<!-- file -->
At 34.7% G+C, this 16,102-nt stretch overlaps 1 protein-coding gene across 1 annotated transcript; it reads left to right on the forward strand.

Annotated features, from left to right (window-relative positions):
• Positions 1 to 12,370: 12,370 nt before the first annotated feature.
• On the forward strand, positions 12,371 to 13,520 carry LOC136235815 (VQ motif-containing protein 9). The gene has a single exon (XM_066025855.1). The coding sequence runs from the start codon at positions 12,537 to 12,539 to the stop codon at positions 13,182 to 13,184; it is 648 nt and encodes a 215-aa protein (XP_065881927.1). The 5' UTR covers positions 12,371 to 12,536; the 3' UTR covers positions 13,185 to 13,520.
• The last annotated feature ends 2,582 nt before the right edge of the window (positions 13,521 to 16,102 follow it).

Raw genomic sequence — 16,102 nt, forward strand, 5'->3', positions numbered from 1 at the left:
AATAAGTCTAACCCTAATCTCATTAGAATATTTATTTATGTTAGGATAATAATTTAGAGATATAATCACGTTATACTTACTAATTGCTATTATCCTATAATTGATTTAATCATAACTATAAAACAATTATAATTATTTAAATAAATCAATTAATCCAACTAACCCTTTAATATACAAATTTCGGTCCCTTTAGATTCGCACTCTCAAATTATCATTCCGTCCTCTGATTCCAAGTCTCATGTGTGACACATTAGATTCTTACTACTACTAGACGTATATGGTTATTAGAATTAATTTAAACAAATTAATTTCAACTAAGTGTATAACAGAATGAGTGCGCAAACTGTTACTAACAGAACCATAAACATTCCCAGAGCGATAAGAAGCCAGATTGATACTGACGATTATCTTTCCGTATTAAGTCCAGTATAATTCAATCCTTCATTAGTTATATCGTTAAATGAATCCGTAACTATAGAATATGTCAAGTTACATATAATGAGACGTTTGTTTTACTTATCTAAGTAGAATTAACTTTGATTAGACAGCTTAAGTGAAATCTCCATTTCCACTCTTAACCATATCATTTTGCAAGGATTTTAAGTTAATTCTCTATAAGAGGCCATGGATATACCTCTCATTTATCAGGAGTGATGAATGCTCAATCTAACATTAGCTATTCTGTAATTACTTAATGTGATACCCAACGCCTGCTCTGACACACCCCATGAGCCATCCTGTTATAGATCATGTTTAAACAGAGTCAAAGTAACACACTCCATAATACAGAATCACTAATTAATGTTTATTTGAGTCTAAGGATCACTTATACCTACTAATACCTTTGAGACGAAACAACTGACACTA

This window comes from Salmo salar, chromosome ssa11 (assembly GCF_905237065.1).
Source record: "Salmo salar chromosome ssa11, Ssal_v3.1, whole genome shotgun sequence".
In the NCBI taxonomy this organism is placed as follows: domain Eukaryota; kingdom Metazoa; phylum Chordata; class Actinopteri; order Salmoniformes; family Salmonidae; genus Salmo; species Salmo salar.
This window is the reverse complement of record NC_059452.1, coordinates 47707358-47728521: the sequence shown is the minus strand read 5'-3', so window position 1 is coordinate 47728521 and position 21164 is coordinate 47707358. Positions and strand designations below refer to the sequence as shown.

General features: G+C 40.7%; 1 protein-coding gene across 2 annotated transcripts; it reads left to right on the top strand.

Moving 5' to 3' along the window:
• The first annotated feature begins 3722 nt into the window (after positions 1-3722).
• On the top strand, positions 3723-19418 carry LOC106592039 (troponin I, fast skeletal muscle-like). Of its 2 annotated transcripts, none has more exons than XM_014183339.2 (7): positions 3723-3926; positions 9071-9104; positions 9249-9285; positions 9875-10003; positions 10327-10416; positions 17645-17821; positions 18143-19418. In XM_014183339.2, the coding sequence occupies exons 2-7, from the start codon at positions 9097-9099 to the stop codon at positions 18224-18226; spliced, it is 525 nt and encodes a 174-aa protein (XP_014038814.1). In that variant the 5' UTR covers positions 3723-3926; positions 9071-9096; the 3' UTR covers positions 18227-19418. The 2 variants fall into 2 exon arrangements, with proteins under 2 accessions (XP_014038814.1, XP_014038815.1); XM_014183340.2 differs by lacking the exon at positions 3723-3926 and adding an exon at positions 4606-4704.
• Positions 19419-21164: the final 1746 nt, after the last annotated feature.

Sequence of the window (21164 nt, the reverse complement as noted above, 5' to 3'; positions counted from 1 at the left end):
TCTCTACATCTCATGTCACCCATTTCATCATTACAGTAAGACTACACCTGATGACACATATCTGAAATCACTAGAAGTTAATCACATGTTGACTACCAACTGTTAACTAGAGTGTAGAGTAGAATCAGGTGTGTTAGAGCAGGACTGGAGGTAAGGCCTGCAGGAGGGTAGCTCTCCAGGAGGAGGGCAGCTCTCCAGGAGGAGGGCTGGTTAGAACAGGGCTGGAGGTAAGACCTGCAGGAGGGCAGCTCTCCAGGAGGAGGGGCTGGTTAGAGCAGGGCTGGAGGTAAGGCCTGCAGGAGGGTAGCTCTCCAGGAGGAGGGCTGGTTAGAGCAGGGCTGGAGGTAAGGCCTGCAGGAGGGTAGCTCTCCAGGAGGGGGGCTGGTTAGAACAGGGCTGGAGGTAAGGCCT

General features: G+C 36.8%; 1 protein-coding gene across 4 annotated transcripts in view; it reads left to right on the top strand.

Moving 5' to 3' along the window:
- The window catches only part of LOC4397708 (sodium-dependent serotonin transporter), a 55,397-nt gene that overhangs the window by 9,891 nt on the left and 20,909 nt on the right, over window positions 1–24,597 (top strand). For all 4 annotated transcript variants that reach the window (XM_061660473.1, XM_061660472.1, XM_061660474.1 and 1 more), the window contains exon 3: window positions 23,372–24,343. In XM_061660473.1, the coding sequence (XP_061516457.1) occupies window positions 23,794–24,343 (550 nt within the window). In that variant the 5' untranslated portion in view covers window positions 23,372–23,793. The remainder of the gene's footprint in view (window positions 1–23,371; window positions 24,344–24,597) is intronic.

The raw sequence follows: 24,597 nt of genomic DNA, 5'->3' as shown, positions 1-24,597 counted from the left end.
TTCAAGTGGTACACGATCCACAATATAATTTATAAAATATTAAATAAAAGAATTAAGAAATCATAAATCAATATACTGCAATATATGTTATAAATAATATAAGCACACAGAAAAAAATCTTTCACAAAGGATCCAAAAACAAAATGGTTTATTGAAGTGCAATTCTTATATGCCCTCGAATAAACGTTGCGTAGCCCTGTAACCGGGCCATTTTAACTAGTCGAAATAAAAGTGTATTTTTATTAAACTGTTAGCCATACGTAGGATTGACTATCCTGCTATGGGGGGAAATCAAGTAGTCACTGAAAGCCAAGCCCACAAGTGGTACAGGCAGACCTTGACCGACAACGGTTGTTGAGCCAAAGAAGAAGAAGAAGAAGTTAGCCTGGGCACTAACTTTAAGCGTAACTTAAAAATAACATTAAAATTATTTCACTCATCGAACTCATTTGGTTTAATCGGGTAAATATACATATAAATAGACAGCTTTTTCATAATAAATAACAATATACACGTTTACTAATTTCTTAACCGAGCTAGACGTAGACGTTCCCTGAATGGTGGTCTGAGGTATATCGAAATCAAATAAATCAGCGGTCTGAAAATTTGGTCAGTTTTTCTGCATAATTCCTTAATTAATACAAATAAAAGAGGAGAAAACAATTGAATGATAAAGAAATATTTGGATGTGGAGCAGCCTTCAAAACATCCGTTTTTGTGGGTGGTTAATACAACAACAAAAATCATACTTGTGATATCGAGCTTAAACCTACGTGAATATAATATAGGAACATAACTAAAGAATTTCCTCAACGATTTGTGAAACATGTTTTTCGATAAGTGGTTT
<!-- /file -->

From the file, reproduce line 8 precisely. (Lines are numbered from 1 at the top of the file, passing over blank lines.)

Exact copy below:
This window comes from Salmo salar, chromosome ssa11 (assembly GCF_905237065.1).